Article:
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I really can't wrap my head around how to prove things using Gentzen system, $\mathscr G$. Could someone try to explain how these proofs works, my book "Mathematical logic for computer science" is really hard to grasp. For example I would like to prove $\vdash (A \to (B \to A)) $ in a similar fashion to the examples in the following image.

Screenshot of example proofs

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A Gentzen system is, to my knowledge, a deductive proof system using sequents. In order to write a proof, you will need to know the inference rules and/or axioms of the particular system you are using.

Now the system in your book is a little different from what I am familiar with, but it seems to be based on propositional logic with the additional classification of formulae into "$\alpha$" and "$\beta$" formulae. Based on fig. 3.1 on pg. 51, $\alpha$-formulae are those formulae $A$ with subformulae $A_1$ and $A_2$ such that $A=A_1\lor A_2$ and $\beta$-formulae are those formulae $B$ with subformulae $B_1$ and $B_2$ such that $B=B_1\land B_2$.

The inference rules provided are:

Let $\{\alpha_1,\alpha_2\}\subseteq U_1$ and $U_1'=U_1\setminus\{\alpha_1,\alpha_2\}$.

Rule: $U=U_1'\cup\{\alpha\}$

Let $\{\beta_1\}\subseteq U_1$, $\{\beta_2\}\subseteq U_2$, $U_1'=U_1\setminus\{\beta_1\}$, and $U_2'=U_2\setminus\{\beta_2\}$

Rule: $U=U_1\cup U_2\cup \{\beta\}$

Here $U_1$ and $U_2$ are used to refer to sets of formulae in the premises, and $U$ is used to refer to sets of formulae in the conclusion.


Now, I'm not sure why the author wrote it this way. A much easier way to put this would be:

Let $P$ be a set of formulae and $p_1,p_2\in P$. Let $P'=P\setminus\{p_1,p_2\}$. From $P$, we may conclude $P'\cup\{p_1\lor p_2\}$.

e.g.:$\dfrac{\vdash a,b,c}{\vdash a, b\lor c}$

Let $P_1$ and $P_2$ be sets of formulae and $p_1\in P_1$, $p_2\in P_2$. Let $P_i'=P_i\setminus\{p_i\}:i=1,2$. From $P_1$ and $P_2$, we may conclude $P_1'\cup P_2'\cup \{p_1\land p_2\}$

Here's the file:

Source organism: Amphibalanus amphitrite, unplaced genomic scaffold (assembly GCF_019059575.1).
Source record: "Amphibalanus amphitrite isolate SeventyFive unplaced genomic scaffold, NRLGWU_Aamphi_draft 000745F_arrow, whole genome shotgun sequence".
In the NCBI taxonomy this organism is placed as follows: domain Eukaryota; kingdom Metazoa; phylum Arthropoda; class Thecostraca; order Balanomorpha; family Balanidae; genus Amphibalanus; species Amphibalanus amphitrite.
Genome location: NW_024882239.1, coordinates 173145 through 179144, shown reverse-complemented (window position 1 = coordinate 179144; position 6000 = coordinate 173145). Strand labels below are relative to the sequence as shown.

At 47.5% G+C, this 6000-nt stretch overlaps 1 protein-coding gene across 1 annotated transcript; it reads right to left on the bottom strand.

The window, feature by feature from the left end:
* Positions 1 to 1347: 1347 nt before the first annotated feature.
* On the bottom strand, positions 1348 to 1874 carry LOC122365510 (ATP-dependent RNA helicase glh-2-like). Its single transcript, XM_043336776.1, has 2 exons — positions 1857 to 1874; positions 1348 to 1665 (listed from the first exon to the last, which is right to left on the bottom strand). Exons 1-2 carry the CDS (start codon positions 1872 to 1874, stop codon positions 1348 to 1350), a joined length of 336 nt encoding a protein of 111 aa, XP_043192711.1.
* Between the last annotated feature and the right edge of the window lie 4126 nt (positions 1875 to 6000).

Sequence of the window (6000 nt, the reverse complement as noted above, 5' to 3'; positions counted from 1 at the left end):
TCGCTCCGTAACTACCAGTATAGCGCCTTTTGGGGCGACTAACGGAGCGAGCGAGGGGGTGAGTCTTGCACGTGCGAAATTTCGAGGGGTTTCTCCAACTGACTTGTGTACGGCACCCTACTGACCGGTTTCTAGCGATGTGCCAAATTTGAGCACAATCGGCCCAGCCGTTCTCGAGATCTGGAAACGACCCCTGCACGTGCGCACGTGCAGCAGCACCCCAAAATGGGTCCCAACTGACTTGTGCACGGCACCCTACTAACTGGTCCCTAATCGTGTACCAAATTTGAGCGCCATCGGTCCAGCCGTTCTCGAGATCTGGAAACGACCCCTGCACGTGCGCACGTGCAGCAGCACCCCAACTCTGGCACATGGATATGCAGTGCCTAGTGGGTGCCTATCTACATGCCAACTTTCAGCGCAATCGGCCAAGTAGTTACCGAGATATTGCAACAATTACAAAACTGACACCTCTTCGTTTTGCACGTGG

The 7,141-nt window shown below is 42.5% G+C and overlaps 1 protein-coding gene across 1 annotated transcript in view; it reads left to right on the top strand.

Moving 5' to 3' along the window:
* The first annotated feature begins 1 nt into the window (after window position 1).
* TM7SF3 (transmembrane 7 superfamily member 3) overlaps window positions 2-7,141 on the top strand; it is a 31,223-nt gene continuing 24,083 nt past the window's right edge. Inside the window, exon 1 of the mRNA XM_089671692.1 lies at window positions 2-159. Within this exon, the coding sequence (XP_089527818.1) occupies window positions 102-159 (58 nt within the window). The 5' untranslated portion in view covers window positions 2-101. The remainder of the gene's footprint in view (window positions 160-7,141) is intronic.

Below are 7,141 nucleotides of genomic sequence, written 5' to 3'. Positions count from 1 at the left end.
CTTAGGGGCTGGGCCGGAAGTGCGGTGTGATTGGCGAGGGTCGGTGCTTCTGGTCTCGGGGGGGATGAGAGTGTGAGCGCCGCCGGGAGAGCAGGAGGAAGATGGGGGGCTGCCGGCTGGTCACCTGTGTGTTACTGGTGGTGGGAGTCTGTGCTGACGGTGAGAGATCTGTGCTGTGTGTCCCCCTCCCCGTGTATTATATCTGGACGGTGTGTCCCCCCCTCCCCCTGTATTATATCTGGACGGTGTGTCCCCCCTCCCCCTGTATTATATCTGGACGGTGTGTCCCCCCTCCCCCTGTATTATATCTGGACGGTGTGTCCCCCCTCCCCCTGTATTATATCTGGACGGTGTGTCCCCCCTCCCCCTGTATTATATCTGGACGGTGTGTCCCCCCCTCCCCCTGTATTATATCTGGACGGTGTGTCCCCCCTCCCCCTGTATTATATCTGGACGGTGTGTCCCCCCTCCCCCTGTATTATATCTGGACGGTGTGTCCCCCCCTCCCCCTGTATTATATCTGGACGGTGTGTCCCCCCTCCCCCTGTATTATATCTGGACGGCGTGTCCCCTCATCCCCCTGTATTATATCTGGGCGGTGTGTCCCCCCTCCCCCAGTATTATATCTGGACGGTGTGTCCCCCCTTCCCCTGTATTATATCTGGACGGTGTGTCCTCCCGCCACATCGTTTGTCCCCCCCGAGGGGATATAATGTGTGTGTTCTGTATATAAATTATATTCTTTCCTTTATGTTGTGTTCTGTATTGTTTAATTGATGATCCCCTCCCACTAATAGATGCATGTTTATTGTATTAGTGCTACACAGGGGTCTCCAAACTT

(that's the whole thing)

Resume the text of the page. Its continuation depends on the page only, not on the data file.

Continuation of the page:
e.g.:$\dfrac{\vdash a,b\qquad \vdash c,d}{\vdash a,c,b\land d}$

So, in your example, the steps, laid out one at a time, are:

$\dfrac{\vdash\neg p,q,p\qquad\vdash\neg q,q,p}{\vdash\neg p\land\neg q,q,p}$ from inference rule 2

$\dfrac{\vdash \neg p\land\neg q,q,p}{\vdash \neg(p\lor q),q,p}$ from $\neg (B_1\lor B_2)=\neg B_1\land\neg B_2$ (shown in fig 3.1)

$\dfrac{\vdash \neg (p\lor q),q,p}{\vdash \neg(p\lor q),q\lor p}$ from inference rule 1

$\dfrac{\vdash \neg (p\lor q),q\lor p}{\vdash \neg(p\lor q)\lor (q\lor p)}$ from inference rule 1

$\dfrac{\vdash \neg(p\lor q)\lor(q\lor p)}{\vdash(p\lor q)\to(q\lor p)}$ from $A_1\to A_2=\neg A_1\lor A_2$ (shown in fig 3.1)


How you prove $\vdash A\to(B\to A)$ depends on where you start.

The shortest proof that I can think of would be: $$\begin{align}1.& \vdash \neg A,\neg B,A & \text{Axiom}\\2. & \vdash \neg A,\neg B\lor A\qquad & \text{inference rule 1}\\ 3. & \vdash \neg A,B\to A & \text{$B_1\to B_2=B_1\lor B_2$ (shown in fig. 3.1)}\\ 4. & \vdash \neg A\lor (B\to A)& \text{inference rule 1}\\5. &\vdash A\to(B\to A)&\text{$B_1\to B_2=B_1\lor B_2$ (shown in fig. 3.1)}\end{align}$$

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